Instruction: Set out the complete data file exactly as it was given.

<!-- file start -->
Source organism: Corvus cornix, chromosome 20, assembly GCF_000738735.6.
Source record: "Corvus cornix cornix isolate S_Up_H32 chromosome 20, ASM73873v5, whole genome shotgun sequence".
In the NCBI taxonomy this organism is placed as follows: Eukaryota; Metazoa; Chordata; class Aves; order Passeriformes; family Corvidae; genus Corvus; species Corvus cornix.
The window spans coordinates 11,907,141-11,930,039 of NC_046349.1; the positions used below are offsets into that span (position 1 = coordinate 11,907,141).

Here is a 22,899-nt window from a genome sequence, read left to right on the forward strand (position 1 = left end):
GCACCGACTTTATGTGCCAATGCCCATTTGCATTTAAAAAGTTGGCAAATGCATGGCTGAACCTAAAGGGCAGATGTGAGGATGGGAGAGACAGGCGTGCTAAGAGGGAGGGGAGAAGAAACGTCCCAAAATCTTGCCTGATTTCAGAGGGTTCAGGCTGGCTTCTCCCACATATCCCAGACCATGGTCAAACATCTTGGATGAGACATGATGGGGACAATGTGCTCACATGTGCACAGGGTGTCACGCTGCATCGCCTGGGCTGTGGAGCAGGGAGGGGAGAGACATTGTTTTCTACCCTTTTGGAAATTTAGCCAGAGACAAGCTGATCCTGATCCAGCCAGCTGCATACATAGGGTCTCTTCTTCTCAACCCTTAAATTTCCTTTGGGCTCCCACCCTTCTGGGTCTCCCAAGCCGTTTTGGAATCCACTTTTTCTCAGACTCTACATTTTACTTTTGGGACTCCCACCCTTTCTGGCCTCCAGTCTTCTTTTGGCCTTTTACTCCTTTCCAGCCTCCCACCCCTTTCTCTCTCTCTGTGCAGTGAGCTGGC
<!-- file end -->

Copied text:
Source organism: Corvus cornix, chromosome 20, assembly GCF_000738735.6.
Source record: "Corvus cornix cornix isolate S_Up_H32 chromosome 20, ASM73873v5, whole genome shotgun sequence".
In the NCBI taxonomy this organism is placed as follows: Eukaryota; Metazoa; Chordata; class Aves; order Passeriformes; family Corvidae; genus Corvus; species Corvus cornix.
The window spans coordinates 11,907,141-11,930,039 of NC_046349.1; the positions used below are offsets into that span (position 1 = coordinate 11,907,141).

Here is a 22,899-nt window from a genome sequence, read left to right on the forward strand (position 1 = left end):
GCACCGACTTTATGTGCCAATGCCCATTTGCATTTAAAAAGTTGGCAAATGCATGGCTGAACCTAAAGGGCAGATGTGAGGATGGGAGAGACAGGCGTGCTAAGAGGGAGGGGAGAAGAAACGTCCCAAAATCTTGCCTGATTTCAGAGGGTTCAGGCTGGCTTCTCCCACATATCCCAGACCATGGTCAAACATCTTGGATGAGACATGATGGGGACAATGTGCTCACATGTGCACAGGGTGTCACGCTGCATCGCCTGGGCTGTGGAGCAGGGAGGGGAGAGACATTGTTTTCTACCCTTTTGGAAATTTAGCCAGAGACAAGCTGATCCTGATCCAGCCAGCTGCATACATAGGGTCTCTTCTTCTCAACCCTTAAATTTCCTTTGGGCTCCCACCCTTCTGGGTCTCCCAAGCCGTTTTGGAATCCACTTTTTCTCAGACTCTACATTTTACTTTTGGGACTCCCACCCTTTCTGGCCTCCAGTCTTCTTTTGGCCTTTTACTCCTTTCCAGCCTCCCACCCCTTTCTCTCTCTCTGTGCAGTGAGCTGGC